7. If you include all the other stuff, all the stuff off-balance sheet…the total liabilities of the US government, in today’s money, is $95 trillion. That is $280,000 per man, woman and child in the United States

8. The biggest asset of the US government is the $1 trillion in student debt on its balance sheet. (Yes, that’s right, it counts as an asset, even though a huge chunk of it will never be paid back). This is slightly more than the $980 billion that the government ‘owns’ in the form of military equipment and Federal land

9. The Treasury Department failed the audit carried out by the Government Audit Office (GAO), as it frequently does. The GAO reported that they were unable to get their hands on all the accurate data, because for example, the Pentagon doesn’t possess an accurate inventory. (The Pentagon is also notorious for money ‘disappearing’ – see ‘Donald Rumsfeld’ for more details)

10. If the Treasury were a private organisation, failing its audit in such an egregious manner, would result in dire consequences for the organisation and individuals responsible. However, the Sarbanes-Oxley Act does not apply to the government itself, which means that nobody will go to jail. There is no incentive to change

I hope you are suitably disturbed by that list. If you are, then here is a question to consider, which may heighten your discomfort further:

What will happen as an increasing number of the ‘pissed off’ people I referred to earlier, wake up to the reality that their government is an insolvent, criminal organisation that has no way of paying back what it owes, and no incentive to clean up its act?

It gets even worse I’m afraid.  The guys responsible for this problem, the ones who talk about the ‘recovery’, are in denial about the import of those ten points. In the positions they occupy that makes them dangerous. They are dangerous because they don’t understand what they are dealing with.

Nobel Prize winners, former Treasury Secretaries, ex-Chairmen of the Federal Reserve, IMF notables…the ‘class’ of people that Nassim Taleb calls IYIs – Intellectual Yet Idiots…tell us not to worry.  They give us pearls of wisdom such as ’we owe it to ourselves’…’debt doesn’t matter’…’we can always print some more’…’we are the United States of America, we print the global reserve currency’…’the dollar is as good as gold’.

One of the points Simon Black makes is that ‘we owe it to ourselves’ is a very misleading statement.  Who are this we that academics like Professor Krugman are talking about? And what happens if we default on us? What happens when we wake up to the fact that we can’t afford to pay us back…ever…and in the meantime we are struggling to pay us the interest?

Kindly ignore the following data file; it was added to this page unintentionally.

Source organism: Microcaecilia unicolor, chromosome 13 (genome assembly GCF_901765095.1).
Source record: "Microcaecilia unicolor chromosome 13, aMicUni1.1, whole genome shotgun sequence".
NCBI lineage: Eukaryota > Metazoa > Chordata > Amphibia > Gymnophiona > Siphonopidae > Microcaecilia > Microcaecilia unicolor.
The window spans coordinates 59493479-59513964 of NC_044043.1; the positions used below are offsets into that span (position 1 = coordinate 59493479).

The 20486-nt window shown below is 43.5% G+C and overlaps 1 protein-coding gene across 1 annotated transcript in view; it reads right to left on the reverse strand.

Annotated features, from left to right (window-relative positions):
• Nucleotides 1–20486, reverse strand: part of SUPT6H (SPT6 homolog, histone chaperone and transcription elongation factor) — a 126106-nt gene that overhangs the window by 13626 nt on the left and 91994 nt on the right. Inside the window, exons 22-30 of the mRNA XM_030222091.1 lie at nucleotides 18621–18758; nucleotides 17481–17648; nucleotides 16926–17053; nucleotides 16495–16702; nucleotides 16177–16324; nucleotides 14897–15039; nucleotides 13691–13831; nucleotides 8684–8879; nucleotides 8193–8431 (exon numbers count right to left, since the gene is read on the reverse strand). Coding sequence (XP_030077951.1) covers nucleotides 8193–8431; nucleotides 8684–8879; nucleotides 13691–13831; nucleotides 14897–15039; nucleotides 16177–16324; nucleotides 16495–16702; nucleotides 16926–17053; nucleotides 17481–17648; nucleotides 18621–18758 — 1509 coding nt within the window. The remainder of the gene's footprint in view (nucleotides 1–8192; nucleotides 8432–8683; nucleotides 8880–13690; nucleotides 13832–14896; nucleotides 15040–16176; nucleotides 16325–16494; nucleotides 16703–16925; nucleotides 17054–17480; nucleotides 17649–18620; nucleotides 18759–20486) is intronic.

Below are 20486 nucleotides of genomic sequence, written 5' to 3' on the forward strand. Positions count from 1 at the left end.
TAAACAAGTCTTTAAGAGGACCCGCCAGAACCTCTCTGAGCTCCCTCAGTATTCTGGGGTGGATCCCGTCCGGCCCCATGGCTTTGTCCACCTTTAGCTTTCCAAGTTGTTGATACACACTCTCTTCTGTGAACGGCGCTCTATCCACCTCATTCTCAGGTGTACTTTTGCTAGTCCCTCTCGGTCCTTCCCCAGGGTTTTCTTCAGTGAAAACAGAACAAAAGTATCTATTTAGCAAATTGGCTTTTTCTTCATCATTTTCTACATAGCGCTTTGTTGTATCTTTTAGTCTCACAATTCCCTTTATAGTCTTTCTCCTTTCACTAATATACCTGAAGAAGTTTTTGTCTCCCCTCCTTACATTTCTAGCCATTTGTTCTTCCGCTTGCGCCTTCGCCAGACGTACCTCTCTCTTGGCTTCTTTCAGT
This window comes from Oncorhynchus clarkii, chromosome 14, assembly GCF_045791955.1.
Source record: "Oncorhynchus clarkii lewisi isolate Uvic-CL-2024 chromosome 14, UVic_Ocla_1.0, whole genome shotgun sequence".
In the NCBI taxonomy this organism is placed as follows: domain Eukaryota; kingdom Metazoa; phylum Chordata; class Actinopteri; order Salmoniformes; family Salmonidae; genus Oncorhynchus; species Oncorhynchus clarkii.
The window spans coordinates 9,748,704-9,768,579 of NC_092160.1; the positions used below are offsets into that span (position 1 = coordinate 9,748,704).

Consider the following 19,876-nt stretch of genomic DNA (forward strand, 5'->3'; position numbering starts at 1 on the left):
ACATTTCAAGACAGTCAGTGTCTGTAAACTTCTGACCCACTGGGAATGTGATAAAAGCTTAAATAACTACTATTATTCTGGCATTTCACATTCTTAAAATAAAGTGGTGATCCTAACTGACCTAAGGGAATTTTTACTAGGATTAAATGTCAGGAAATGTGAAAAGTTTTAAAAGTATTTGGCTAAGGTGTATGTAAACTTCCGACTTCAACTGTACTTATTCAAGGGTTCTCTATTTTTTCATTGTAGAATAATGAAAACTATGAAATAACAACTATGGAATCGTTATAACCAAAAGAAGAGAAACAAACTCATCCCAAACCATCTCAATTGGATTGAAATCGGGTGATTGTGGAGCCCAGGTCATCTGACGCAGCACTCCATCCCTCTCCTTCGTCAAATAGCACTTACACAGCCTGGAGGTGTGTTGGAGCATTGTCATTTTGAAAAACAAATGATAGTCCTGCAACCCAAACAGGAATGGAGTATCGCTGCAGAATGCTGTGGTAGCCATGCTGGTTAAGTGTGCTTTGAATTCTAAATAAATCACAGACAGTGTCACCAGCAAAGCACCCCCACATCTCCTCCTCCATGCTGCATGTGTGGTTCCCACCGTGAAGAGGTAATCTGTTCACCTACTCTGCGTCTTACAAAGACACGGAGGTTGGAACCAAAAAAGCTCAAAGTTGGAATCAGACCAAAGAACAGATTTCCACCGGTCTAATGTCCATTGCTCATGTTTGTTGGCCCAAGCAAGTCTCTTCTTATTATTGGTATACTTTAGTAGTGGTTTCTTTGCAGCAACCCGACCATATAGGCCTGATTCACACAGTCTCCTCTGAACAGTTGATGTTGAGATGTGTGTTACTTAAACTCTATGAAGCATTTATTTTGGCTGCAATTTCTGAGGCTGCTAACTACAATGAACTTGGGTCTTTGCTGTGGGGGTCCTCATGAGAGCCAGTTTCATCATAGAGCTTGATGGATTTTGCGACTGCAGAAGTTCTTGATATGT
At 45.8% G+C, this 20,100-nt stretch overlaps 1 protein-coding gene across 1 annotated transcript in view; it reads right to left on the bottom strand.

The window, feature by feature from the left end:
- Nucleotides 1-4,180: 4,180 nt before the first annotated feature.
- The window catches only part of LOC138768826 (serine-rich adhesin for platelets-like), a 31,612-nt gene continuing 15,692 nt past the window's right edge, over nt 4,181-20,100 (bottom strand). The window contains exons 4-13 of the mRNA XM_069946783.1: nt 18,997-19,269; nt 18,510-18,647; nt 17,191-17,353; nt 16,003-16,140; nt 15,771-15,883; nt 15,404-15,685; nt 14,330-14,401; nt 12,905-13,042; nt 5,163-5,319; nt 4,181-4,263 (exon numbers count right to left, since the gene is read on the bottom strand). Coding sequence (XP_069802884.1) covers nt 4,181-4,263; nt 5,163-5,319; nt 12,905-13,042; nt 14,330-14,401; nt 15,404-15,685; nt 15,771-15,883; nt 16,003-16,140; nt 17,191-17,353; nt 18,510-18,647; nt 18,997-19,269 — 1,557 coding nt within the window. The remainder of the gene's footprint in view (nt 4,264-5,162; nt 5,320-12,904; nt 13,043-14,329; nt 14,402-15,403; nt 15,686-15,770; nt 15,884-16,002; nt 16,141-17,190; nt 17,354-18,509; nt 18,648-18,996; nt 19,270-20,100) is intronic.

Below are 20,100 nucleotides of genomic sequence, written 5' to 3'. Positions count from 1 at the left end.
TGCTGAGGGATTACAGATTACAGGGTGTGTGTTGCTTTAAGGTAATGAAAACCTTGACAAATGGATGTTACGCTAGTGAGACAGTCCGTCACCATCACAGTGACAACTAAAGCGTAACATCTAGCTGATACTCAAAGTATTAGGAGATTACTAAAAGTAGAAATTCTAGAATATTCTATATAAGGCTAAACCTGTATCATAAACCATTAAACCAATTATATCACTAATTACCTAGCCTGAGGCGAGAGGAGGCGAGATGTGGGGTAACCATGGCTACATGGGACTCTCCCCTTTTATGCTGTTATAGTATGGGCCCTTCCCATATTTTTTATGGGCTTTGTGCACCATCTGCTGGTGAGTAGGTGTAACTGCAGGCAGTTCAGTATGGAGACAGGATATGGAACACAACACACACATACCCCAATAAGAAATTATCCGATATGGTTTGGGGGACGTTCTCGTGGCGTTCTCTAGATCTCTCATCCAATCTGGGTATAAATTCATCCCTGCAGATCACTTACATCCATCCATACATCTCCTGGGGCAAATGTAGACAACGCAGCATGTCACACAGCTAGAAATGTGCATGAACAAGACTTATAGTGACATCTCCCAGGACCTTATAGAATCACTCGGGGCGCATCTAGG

Who are these we…and what might be the real consequences in the real world that still exists outside of the neo-Keynesian delusion occupied by Paul Krugman?

1. We owe the biggest chunk of this money to the Social Security and Medicare Trust Funds. Old people and sick people. So for example…Social Security keep some of the fund in cash to pay people, but most of it is invested in the ‘risk free’ instruments that the government insists upon…it is forced to buy Treasuries. I.e. it lends money back to the people who under-funded it in the first place…do you think we would be upset if us defaulted? I don’t think there’s a politician alive that wants that conversation do you?

2. We owe the banks a huge chunk too. We could default on them but for the fact that they contain most of our money, which would also lead to them coming back to us for another bailout.  Not such a good idea then

3. We owe trillions to other nations, including over £1 trillion to China. Surely it would be OK to default on people who your own president calls a ‘currency manipulator’? Not unless you’re keen to start a war. Also, if you make selective defaults everyone else asks ‘who’s next?’ Before you know it people are selling your old debt, and driving up the interest rate on your new debt.  Another ‘no’ I’m afraid

4. How about the Federal Reserve then? The government owes the Fed $2.4 trillion for the bonds it bought in the process of QE.  Surely nobody will take to the streets over defaulting on a bunch of bureaucrats who printed the ‘money’ out of thin air? The trouble is that the Fed is supposedly a bank. They would then have the same liabilities but no assets - they would be insolvent.  What happens to a central bank when it is suddenly insolvent? (See ‘Iceland’, also see ‘currency crisis’)

The short answer, if you are an insolvent and criminally negligent government, is that there are no good options - despite what people like Krugman claim.  As Simon Black says, and I paraphrase ‘can you believe this bullshit passes as science?’  Sadly, having spent years reading the fawning nonsense written by the media branch of the Kool Aid Club…yes I can.



Governments, central banks, and their pet academics, the IYIs…have spent 8 years missing their target.  This is because they’ve been aiming at something that is even more illusive than Ali’s chin.  They think that if they can just land that killer blow to ‘aggregate demand’, if they can just get everybody borrowing and spending, that they will win this fight.  The more they swing at it, the more exhausted they get, and the worse the problem becomes.  This is because their attempts to solve the problem are the thing that is making it worse.  The problem is not lack of aggregate demand – that particular abstraction is an ‘effect’. The ‘cause’ is something that is much closer to home – they are insolvent. They promise too much, they deliver too little, and then they lie about it.

I do not have the foresight or the sheer ‘chutzpah’ of Muhammad Ali - he could predict the round that his opponent would fall.  I have no idea how long the control freaks and the IYIs can keep this sick charade running, but I predict the following: it will end in a collapse of the financial system after a combination of events that governments will fail to prevent, and cannot control.  There will be contagion and a chain reaction in the markets.  Banks will fail, as will governments. The so called ‘liberal’ elites will blame Donald Trump…they will rage against ‘too little too late’…they will blame prior ‘austerity’…some of them may even claim that their shoes were too big.  None of it will be the truth.

It will end in a knockout…and then there will be excuses.

Münchau strays further from the herd

Such sweet irony - not